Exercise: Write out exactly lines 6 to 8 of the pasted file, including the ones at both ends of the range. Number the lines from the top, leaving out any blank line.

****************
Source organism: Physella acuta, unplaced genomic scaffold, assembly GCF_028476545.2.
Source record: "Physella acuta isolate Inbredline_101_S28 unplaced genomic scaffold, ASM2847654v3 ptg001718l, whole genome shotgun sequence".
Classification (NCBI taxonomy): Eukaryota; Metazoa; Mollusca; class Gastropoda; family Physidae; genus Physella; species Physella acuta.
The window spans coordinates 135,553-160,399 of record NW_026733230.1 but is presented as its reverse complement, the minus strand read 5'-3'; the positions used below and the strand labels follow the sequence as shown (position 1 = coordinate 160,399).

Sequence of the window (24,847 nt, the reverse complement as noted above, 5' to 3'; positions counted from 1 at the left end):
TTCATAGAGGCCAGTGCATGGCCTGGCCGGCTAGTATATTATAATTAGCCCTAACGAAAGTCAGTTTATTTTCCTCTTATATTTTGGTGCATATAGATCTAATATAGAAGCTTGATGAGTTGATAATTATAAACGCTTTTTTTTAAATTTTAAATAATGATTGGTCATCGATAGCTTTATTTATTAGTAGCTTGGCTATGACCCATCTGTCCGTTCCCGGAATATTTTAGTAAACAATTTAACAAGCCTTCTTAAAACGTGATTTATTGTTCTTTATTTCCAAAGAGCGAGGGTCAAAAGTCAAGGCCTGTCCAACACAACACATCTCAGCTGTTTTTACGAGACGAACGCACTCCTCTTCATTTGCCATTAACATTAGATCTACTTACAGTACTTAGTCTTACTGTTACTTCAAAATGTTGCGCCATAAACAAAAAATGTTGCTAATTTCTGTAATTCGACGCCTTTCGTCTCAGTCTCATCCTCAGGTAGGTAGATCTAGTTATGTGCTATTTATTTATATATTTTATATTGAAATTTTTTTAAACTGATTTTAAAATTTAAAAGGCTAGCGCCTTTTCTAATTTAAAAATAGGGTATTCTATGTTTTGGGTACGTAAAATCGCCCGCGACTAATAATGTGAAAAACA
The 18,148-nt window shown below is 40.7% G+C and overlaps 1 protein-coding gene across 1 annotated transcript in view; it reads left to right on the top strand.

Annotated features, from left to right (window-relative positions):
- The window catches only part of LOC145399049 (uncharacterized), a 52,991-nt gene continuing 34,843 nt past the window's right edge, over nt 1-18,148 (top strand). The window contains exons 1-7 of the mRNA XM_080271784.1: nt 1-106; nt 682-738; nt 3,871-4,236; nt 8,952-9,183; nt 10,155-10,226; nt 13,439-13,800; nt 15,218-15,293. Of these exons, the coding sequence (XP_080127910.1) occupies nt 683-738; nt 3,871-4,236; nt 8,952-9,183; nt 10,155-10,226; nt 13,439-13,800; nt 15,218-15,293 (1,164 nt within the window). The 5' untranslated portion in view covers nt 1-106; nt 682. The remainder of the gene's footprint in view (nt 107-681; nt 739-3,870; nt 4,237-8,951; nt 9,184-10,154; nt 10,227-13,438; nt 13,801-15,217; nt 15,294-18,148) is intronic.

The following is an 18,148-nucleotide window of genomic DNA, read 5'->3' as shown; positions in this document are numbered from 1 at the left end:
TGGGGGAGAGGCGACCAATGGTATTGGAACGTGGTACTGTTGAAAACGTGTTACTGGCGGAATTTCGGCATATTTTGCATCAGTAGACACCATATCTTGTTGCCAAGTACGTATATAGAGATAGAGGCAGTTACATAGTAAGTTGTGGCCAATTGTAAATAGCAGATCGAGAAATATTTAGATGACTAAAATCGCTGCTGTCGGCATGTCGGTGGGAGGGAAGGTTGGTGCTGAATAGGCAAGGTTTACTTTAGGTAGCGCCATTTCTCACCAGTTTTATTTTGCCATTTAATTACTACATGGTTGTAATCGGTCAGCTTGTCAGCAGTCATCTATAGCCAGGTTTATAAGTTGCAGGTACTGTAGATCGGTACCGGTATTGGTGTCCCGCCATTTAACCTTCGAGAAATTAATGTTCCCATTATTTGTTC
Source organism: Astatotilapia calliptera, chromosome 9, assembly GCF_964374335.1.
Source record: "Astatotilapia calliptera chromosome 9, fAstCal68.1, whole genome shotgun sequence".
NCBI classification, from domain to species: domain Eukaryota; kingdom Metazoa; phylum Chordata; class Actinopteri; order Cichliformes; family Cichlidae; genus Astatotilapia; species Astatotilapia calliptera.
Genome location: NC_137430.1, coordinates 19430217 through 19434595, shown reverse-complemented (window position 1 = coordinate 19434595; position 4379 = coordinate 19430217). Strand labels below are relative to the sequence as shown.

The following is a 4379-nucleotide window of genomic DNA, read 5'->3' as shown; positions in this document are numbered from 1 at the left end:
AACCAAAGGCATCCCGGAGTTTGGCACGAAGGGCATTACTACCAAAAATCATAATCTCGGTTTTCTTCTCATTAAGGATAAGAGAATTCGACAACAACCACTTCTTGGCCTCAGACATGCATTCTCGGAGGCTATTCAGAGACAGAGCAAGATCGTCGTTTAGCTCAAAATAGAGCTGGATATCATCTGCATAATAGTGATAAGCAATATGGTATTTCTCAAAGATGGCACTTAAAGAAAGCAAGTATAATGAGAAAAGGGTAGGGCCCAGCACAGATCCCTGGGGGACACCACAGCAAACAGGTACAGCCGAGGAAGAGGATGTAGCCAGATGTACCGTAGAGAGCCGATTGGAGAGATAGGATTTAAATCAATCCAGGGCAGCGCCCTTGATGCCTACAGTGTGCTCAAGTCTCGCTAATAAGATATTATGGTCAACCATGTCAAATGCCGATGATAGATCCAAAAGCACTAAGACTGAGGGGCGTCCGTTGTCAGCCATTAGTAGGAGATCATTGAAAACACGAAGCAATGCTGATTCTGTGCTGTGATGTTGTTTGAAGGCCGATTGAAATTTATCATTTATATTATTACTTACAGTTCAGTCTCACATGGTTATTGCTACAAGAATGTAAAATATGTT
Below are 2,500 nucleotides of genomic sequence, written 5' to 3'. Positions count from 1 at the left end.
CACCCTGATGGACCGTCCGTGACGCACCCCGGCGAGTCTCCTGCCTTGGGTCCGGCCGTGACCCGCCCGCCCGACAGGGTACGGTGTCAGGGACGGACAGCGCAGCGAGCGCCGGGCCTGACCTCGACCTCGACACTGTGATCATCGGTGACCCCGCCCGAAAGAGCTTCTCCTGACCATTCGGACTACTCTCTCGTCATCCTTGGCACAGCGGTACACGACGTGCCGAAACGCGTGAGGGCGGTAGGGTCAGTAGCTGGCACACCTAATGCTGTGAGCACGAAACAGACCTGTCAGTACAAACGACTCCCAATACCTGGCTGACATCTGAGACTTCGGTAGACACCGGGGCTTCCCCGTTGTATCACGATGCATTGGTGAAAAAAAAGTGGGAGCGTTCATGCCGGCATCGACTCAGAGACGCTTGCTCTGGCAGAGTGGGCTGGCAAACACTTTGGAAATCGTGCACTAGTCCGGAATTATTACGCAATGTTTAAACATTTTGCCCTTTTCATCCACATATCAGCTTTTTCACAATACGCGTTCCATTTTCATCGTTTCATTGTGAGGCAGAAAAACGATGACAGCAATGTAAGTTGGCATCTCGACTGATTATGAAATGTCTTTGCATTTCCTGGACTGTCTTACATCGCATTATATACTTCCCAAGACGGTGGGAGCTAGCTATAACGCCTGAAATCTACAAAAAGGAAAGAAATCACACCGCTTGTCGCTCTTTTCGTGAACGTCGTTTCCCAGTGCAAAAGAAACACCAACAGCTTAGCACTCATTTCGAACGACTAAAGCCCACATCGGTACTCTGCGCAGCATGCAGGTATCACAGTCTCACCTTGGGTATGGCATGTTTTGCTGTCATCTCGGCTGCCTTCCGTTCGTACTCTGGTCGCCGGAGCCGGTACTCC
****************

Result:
TTCATAGAGGCCAGTGCATGGCCTGGCCGGCTAGTATATTATAATTAGCCCTAACGAAAGTCAGTTTATTTTCCTCTTATATTTTGGTGCATATAGATCTAATATAGAAGCTTGATGAGTTGATAATTATAAACGCTTTTTTTTAAATTTTAAATAATGATTGGTCATCGATAGCTTTATTTATTAGTAGCTTGGCTATGACCCATCTGTCCGTTCCCGGAATATTTTAGTAAACAATTTAACAAGCCTTCTTAAAACGTGATTTATTGTTCTTTATTTCCAAAGAGCGAGGGTCAAAAGTCAAGGCCTGTCCAACACAACACATCTCAGCTGTTTTTACGAGACGAACGCACTCCTCTTCATTTGCCATTAACATTAGATCTACTTACAGTACTTAGTCTTACTGTTACTTCAAAATGTTGCGCCATAAACAAAAAATGTTGCTAATTTCTGTAATTCGACGCCTTTCGTCTCAGTCTCATCCTCAGGTAGGTAGATCTAGTTATGTGCTATTTATTTATATATTTTATATTGAAATTTTTTTAAACTGATTTTAAAATTTAAAAGGCTAGCGCCTTTTCTAATTTAAAAATAGGGTATTCTATGTTTTGGGTACGTAAAATCGCCCGCGACTAATAATGTGAAAAACA
The 18,148-nt window shown below is 40.7% G+C and overlaps 1 protein-coding gene across 1 annotated transcript in view; it reads left to right on the top strand.

Annotated features, from left to right (window-relative positions):